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Bern's voters have their say on Olympic bid

Bern needs voters to approve of the credit package for its 2010 Winter Olympic bid swissinfo.ch

The people of Bern have been voting on whether to finance a SFr22.5 million ($15 million) credit package for the city's 2010 Winter Olympics bid.

This content was published on September 22, 2002 - 12:30

Organisers say a refusal will almost certainly mean the city will have to pull out of the Olympic race.

Bern - which is bidding for the Winter Games for the fourth time since 1969 - has been shortlisted as one of four possible 2010 host cities, along with Vancouver (Canada), Salzburg (Austria) and South Korea's Pyeongchang.

The Bernese have to decide whether to support the proposed SFr22.5 million deal - SFr15 million for a new ice rink in Bern and the development of other sporting facilities in the canton and SFr7.5 million for Bern 2010, the company set up to organise and promote the bid.

Crucial vote

Martin Hodler, the head of the Bern bid, says public support is crucial to the success of the city's candidature.

"This has first priority because [the entire project] depends on that 'yes' from the Bernese," he said.

This is because the Olympic Committee stipulates that bids must come with financial backing from the public.

But with a very strong anti-Olympic committee claiming that the burden of financing the Games could fall on the local population's shoulders, the vote is expected to be very close, with some pundits predicting an outright rejection.

Risk of debt

Supporters argue that a new ice stadium at Allmend in Bern is needed irrespective of the outcome of the bid, and that taxpayers would not have to foot the bill for it.

But opponents criticise the linking of the proposed new stadium with Bern's Olympic bid. They are also concerned that SFr7.5 million would have to be set aside from cantonal finances to buy shares in Bern 2010.

Critics are worried that the sum might not be enough and that the public will consequently be saddled with a huge tax bill to combat spiralling debts.

Those in favour of the move argue that the sum will only be needed if Bern wins the right to host the Games, and have promised that if the Winter Olympics make a profit, the money will be repaid in its entirety.

Hard times

Bern 2010 and its supporters have been campaigning hard to convince sceptical voters of the benefits of the project.

The Bernese population is already wary of funding such large projects after the repeated calls for extra funding for the country's troubled national exhibition, Expo.02.

Bern's cantonal government - one of Switzerland's poorest - also recently added to the controversy by announcing plans to minimise the canton's SFr11 billion debt.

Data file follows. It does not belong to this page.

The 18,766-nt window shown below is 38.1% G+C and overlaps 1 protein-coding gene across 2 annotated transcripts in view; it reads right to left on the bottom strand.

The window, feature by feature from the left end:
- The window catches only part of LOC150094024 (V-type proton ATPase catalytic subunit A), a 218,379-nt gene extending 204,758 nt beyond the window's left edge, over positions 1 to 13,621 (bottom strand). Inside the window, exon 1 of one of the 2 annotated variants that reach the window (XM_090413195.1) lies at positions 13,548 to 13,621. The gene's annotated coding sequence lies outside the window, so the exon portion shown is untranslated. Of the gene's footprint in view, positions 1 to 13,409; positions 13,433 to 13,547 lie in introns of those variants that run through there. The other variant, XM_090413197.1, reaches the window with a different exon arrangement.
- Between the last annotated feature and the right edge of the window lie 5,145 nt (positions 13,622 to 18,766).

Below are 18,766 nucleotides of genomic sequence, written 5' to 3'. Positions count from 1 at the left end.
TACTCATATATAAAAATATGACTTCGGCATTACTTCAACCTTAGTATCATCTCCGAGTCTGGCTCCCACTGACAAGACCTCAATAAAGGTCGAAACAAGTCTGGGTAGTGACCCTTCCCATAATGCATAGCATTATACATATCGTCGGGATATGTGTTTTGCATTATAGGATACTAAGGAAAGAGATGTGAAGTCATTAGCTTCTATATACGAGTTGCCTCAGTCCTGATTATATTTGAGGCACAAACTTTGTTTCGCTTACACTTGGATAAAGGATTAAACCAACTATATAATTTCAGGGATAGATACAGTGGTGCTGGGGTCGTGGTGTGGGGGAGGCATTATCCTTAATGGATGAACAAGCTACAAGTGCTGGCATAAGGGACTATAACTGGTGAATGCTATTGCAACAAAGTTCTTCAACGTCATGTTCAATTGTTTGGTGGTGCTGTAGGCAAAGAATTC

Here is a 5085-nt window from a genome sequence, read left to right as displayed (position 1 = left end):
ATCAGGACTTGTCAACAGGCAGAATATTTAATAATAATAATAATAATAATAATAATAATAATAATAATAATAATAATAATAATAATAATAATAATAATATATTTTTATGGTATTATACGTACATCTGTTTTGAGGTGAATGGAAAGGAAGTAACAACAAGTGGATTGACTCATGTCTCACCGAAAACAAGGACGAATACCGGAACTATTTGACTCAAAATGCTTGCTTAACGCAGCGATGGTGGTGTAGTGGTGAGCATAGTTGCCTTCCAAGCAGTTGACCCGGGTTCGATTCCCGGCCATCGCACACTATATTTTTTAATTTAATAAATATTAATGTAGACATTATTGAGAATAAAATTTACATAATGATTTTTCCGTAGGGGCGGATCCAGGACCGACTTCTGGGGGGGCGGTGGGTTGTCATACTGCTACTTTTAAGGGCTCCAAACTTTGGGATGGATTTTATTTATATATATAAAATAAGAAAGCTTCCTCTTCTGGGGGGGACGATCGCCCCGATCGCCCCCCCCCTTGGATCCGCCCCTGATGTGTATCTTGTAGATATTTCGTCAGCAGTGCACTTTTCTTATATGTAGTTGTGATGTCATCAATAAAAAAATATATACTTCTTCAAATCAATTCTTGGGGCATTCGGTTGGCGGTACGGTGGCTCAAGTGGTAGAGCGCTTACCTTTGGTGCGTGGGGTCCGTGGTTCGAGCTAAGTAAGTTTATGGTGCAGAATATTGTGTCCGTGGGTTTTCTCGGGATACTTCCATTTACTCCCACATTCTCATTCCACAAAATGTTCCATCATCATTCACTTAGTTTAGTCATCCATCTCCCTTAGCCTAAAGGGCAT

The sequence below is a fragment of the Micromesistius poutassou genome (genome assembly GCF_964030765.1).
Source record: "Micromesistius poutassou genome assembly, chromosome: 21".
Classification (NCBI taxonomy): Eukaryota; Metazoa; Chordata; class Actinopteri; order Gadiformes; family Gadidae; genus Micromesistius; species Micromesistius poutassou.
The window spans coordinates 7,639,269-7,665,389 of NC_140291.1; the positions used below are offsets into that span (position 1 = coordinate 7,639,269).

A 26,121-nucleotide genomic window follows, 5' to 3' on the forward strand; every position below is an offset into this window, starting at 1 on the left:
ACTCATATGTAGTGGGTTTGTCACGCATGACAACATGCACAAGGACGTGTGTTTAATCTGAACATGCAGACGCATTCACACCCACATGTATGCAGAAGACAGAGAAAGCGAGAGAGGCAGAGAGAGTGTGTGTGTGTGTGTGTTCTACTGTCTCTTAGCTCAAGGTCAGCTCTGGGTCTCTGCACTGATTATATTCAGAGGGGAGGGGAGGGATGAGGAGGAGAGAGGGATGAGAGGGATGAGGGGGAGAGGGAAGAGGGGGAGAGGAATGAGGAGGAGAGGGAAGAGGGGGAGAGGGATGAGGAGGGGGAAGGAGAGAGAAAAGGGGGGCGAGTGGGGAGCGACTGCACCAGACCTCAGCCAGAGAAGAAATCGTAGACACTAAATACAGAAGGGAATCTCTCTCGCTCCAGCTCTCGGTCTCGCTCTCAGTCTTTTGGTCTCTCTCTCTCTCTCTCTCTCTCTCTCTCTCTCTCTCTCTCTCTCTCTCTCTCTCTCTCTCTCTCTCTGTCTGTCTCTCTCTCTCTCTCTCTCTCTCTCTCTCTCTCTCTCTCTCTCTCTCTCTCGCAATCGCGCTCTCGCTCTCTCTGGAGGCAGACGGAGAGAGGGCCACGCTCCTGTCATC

In a bid to save SFr1 billion between 2003 and 2006, it intends to shed 570 jobs among civil servants, teaching staff and employees of subsidised companies in the canton.

Controversy

Bern's bid to host the 2010 Winter Olympic Games has been dogged by controversy from the outset.

Critics claim that Bern has neither the money nor the facilities for such an endeavour and that the city cannot compete with the current favourites, Vancouver and Salzburg.

But the bid's supporters counter that the Games would boost Bern's importance as a centre for winter sports, as well as put the city and Switzerland as a whole firmly in the international spotlight.

Organisers estimate profits of between SFr1.4 and SFr2.6 billion from the event, which could create between 550 and 1000 jobs.

"It's a great chance for the canton, which is already financially hard up," said committee director general, Dres von Weissenfluh. "It'll be important for tourism and investment."

Host city

Bern has been proposed as the bid's host city, with additional Olympic locations in the cantons of Vaud, Fribourg and Graubünden.

Organisers estimate that the total cost of the Games will amount to around SFr987 million, while the bid itself will cost an estimated SFr12.5 million.

Apart from canton Bern, further financing would come from the state, the other cantons involved and the private sector.

If Bern is still in the running, it will have until January 10, 2003 to submit its bid to the International Olympic Committee (IOC), with the final decision being announced the following July.

Bern's chances of actually winning the right to host the Games are thought to be slim.

Despite making the shortlist, the IOC reported that the bid "does not best respond to the needs of the athletes and could create significant organisational difficulties."

A second factor is that both upcoming Olympics will be staged in Europe - the 2004 Summer Games in Athens, Greece and the 2006 Winter Games in Turin, Italy.

swissinfo, Isobel Johnson

Key facts

Switzerland hosted the first winter Olympic Games in 1948.
This is Bern's fourth bid since 1969.
Sion was defeated by Turin to host the 2006 Games.

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